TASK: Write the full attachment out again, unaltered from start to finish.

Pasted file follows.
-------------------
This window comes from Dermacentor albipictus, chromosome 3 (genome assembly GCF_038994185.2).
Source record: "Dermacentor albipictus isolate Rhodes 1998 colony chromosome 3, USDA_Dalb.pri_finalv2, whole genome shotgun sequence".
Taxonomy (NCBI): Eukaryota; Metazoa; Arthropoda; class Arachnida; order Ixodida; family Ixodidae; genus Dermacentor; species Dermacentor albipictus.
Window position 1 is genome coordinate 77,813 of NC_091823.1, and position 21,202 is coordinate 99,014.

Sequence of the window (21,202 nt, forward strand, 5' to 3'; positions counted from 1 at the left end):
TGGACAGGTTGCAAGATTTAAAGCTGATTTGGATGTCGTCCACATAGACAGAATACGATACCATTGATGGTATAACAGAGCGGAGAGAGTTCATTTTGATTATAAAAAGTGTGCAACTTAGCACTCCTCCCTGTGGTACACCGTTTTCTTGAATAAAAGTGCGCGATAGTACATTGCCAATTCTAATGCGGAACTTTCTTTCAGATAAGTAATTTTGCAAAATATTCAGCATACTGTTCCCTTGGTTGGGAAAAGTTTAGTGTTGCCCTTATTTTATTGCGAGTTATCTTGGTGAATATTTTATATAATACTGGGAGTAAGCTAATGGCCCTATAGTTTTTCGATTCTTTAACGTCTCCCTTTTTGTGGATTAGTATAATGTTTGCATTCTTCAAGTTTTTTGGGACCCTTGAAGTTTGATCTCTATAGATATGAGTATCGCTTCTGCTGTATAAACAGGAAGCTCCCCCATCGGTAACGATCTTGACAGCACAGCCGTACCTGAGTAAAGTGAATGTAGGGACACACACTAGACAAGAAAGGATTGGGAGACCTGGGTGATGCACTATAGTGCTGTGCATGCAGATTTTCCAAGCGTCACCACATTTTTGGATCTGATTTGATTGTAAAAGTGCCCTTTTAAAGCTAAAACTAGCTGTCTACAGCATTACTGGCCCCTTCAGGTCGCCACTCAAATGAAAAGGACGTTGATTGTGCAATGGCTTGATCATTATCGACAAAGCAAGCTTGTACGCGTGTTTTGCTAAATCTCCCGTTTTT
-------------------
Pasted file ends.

This window comes from Dermacentor albipictus, chromosome 3 (genome assembly GCF_038994185.2).
Source record: "Dermacentor albipictus isolate Rhodes 1998 colony chromosome 3, USDA_Dalb.pri_finalv2, whole genome shotgun sequence".
Taxonomy (NCBI): Eukaryota; Metazoa; Arthropoda; class Arachnida; order Ixodida; family Ixodidae; genus Dermacentor; species Dermacentor albipictus.
Window position 1 is genome coordinate 77,813 of NC_091823.1, and position 21,202 is coordinate 99,014.

Sequence of the window (21,202 nt, forward strand, 5' to 3'; positions counted from 1 at the left end):
TGGACAGGTTGCAAGATTTAAAGCTGATTTGGATGTCGTCCACATAGACAGAATACGATACCATTGATGGTATAACAGAGCGGAGAGAGTTCATTTTGATTATAAAAAGTGTGCAACTTAGCACTCCTCCCTGTGGTACACCGTTTTCTTGAATAAAAGTGCGCGATAGTACATTGCCAATTCTAATGCGGAACTTTCTTTCAGATAAGTAATTTTGCAAAATATTCAGCATACTGTTCCCTTGGTTGGGAAAAGTTTAGTGTTGCCCTTATTTTATTGCGAGTTATCTTGGTGAATATTTTATATAATACTGGGAGTAAGCTAATGGCCCTATAGTTTTTCGATTCTTTAACGTCTCCCTTTTTGTGGATTAGTATAATGTTTGCATTCTTCAAGTTTTTTGGGACCCTTGAAGTTTGATCTCTATAGATATGAGTATCGCTTCTGCTGTATAAACAGGAAGCTCCCCCATCGGTAACGATCTTGACAGCACAGCCGTACCTGAGTAAAGTGAATGTAGGGACACACACTAGACAAGAAAGGATTGGGAGACCTGGGTGATGCACTATAGTGCTGTGCATGCAGATTTTCCAAGCGTCACCACATTTTTGGATCTGATTTGATTGTAAAAGTGCCCTTTTAAAGCTAAAACTAGCTGTCTACAGCATTACTGGCCCCTTCAGGTCGCCACTCAAATGAAAAGGACGTTGATTGTGCAATGGCTTGATCATTATCGACAAAGCAAGCTTGTACGCGTGTTTTGCTAAATCTCCCGTTTTT